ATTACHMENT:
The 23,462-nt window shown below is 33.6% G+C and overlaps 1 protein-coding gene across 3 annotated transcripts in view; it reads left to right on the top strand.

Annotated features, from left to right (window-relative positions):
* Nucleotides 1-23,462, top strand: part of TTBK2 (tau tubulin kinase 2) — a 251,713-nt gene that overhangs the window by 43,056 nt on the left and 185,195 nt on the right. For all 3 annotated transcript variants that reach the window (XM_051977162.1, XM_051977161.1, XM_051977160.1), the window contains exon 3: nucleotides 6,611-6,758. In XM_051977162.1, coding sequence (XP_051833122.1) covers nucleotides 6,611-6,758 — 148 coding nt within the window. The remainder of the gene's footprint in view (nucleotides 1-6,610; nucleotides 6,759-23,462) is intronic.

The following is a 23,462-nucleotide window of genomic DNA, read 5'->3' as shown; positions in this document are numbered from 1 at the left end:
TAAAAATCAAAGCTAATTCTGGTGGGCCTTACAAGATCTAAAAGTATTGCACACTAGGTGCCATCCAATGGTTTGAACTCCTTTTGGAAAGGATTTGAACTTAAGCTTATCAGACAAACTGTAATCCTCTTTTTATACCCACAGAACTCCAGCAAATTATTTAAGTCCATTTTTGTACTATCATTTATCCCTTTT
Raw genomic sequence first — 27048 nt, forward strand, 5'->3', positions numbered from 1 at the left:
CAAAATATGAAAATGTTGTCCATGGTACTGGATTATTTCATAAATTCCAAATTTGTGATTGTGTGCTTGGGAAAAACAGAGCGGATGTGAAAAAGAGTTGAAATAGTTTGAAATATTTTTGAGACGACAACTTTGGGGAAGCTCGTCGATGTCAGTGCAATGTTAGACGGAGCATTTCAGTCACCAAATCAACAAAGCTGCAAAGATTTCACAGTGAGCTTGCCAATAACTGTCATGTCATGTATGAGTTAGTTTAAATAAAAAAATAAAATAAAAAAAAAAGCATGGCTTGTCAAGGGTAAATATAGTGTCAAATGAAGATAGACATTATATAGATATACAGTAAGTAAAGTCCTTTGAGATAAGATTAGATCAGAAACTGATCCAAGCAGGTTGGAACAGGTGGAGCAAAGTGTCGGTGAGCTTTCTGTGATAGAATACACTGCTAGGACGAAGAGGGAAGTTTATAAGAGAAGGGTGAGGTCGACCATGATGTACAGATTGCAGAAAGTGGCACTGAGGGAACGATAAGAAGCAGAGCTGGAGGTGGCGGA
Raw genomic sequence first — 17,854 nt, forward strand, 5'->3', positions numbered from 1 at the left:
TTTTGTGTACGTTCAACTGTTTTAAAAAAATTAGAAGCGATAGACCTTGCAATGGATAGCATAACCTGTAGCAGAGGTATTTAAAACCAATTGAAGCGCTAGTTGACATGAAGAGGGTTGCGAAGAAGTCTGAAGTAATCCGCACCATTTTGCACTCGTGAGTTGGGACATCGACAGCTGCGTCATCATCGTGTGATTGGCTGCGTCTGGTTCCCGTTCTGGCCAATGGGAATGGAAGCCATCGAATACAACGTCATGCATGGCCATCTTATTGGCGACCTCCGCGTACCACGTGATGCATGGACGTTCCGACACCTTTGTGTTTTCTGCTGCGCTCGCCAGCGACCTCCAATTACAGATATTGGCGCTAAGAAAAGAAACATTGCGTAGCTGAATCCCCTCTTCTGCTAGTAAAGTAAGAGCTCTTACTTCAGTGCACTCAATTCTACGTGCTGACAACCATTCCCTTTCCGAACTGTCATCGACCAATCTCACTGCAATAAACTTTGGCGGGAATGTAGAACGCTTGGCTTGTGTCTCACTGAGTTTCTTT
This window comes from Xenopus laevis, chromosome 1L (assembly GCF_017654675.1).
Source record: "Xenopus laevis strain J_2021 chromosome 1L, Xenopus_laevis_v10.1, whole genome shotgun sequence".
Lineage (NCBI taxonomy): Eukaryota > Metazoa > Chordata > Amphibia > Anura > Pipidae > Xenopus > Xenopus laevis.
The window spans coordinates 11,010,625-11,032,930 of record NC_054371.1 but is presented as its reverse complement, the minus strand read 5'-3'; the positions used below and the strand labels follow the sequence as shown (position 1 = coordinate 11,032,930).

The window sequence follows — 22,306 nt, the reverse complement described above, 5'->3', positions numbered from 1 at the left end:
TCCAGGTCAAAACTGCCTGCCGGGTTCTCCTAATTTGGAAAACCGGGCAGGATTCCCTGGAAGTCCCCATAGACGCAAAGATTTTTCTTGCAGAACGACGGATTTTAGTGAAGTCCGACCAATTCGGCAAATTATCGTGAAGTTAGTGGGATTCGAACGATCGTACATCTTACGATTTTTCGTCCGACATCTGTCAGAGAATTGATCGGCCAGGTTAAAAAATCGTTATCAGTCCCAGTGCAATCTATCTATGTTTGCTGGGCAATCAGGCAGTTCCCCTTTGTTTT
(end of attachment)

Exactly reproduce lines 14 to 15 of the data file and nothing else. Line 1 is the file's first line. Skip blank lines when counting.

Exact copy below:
The window sequence follows — 22,306 nt, the reverse complement described above, 5'->3', positions numbered from 1 at the left end:
TCCAGGTCAAAACTGCCTGCCGGGTTCTCCTAATTTGGAAAACCGGGCAGGATTCCCTGGAAGTCCCCATAGACGCAAAGATTTTTCTTGCAGAACGACGGATTTTAGTGAAGTCCGACCAATTCGGCAAATTATCGTGAAGTTAGTGGGATTCGAACGATCGTACATCTTACGATTTTTCGTCCGACATCTGTCAGAGAATTGATCGGCCAGGTTAAAAAATCGTTATCAGTCCCAGTGCAATCTATCTATGTTTGCTGGGCAATCAGGCAGTTCCCCTTTGTTTT